Science and Technology Earns "Laboratory of the Year" Honors
April 1, 2008
The editors of R&D Magazine have picked NREL's newest building as one of the best laboratory facilities built in the U.S. in 2007. In the 42nd Laboratory of the Year competition, the Science and Technology was one of only two laboratories recognized as trendsetters in laboratory design. Visit R&D Magazine for more about the competition.
The NREL Science and Technology received the Laboratory of the Year Special Mention award for its unique sustainable design, which reduces energy consumption by as much as 41 percent compared to similar facilities. R&D Magazine editors recognized the building's environmental design and low cost as key factors in its selection for the award.
"From the outset, we envisioned the Science and Technology as an exemplary laboratory for the 21st century," NREL Director Dan Arvizu said. "NREL is all about conserving our natural energy resources, so we built a state of the art research building that aggressively saves energy with low environmental impact."
The 71,000-square-foot, $22.7-million laboratory, where scientists conduct solar energy research, was the first federal laboratory building to achieve the highest Leadership in Energy and Environmental Design (LEED) Green Building rating from the U.S. Green Buildings Council. LEED is the nationally accepted benchmark for the design, construction and operation of high performance green buildings.
Its cost, at $318 per square foot, was considerably less than the 2006 average of $450-475 per square foot cost of similar laboratory facilities.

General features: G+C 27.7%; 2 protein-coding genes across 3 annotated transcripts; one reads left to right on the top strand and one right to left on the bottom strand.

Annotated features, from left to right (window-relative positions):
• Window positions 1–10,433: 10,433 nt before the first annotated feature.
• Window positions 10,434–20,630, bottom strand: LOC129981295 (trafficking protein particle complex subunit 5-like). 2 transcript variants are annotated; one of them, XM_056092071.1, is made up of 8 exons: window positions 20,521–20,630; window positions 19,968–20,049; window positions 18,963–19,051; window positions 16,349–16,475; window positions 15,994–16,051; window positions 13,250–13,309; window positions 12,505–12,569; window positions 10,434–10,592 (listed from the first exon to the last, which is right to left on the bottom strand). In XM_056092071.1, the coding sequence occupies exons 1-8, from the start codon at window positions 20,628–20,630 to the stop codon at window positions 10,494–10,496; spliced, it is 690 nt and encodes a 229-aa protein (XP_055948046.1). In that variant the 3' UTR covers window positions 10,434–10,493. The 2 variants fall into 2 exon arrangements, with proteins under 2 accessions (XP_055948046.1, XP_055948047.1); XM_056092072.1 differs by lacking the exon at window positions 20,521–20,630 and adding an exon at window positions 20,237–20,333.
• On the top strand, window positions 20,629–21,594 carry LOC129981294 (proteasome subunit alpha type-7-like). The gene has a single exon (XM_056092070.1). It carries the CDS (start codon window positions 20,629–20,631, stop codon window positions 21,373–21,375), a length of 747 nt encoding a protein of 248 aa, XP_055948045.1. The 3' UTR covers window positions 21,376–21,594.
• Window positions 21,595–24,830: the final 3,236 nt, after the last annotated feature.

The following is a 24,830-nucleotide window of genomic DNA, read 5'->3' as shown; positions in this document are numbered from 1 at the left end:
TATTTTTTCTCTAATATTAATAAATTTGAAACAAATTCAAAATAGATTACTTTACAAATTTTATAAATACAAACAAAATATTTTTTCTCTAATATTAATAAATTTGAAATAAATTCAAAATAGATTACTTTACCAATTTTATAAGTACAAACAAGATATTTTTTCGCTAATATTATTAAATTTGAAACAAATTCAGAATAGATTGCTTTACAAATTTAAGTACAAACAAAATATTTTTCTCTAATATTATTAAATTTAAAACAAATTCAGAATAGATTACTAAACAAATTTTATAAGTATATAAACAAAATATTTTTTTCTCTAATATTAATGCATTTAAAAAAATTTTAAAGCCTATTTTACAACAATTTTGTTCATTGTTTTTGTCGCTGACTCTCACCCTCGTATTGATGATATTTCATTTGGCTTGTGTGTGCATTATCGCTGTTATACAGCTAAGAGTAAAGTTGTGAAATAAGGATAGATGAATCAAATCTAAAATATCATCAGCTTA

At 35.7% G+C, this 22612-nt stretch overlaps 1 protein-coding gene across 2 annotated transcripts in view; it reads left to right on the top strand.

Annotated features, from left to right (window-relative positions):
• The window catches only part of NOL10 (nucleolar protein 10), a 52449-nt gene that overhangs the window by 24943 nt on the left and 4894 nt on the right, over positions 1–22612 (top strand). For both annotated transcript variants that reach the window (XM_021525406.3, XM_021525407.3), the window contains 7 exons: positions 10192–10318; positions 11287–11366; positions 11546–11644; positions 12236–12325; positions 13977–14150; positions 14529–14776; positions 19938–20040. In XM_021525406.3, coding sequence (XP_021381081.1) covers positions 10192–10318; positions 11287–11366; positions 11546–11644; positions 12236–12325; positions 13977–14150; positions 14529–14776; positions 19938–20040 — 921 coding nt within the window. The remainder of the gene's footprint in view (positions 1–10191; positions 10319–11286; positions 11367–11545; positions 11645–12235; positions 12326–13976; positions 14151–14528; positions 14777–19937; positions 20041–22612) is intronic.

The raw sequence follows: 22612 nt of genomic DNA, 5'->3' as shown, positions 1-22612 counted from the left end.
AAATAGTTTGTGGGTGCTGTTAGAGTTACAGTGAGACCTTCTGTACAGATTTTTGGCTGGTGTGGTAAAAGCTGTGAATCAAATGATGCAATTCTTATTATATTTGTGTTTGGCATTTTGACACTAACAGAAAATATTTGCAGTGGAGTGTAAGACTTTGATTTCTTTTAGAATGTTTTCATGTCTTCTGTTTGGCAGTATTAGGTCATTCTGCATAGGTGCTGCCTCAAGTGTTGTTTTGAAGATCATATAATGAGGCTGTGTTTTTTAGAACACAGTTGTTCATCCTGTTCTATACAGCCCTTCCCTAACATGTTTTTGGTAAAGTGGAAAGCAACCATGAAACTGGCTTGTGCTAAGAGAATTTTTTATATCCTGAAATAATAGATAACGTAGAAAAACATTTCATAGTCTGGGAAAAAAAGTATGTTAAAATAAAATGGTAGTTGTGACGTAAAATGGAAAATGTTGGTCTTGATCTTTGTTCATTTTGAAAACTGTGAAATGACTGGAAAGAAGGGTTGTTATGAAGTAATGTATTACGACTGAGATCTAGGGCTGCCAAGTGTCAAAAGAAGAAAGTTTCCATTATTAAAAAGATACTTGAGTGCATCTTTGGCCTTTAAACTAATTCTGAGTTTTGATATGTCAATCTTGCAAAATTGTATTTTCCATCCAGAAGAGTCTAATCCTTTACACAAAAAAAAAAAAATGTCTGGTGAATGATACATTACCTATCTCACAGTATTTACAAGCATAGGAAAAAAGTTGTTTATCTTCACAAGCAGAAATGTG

Making the building energy efficient was significant, since laboratories use about 4 to 6 times more energy than a typical office building. Architectural features such as daylighting, evaporative cooling and efficient motors, fans, windows and lighting reduce the building's energy requirements.
Particularly challenging was achieving energy efficiency while also constructing a safe, state-of-the-art research facility with multiple laboratories that are easily reconfigured to meet changing research requirements.
The building fits into the gently sloping side of a mesa, where care was taken to minimize disturbing the natural terrain and to conserve and manage water resources.
"The Science and Technology is an example of how an appropriate architectural expression is respectful of its natural surroundings and emphasizes a collaborative and productive indoor environment," said Mike Medici, President of SmithGroup, the building's architect.
Eleven percent of the building materials were from recycled materials and 27 percent of the construction materials were manufactured within 500 miles of the building site, reducing the amount of waste to landfills and vehicle emissions from transporting materials.
Walking the Talk
The building is an architectural expression of the research it houses. Everything about it says "solar energy research is done here."
A conical lobby celebrates the solar calendar as sunlight bounces through slotted windows and a central oculus to create a light show that changes by the hour and season. The building's orientation toward the sun, its innovative briese soleil sun shades and south-facing windows combine to wisely use natural daylighting for offices and laboratory spaces.
Daylighting is a dominate feature of the Science and Technology. The goal was to provide 100 percent daylighting in office spaces between 10 a.m. and 2 p.m. and for daylighting to meet 50 percent of laboratory lighting needs.
And by all accounts, the building offers a premium working environment.
"The open bay architecture combined with natural lighting makes it feel like you are working outside," Senior Engineer Steve Robbins said.
For additional information about the building, see NREL Science and Technology Facility.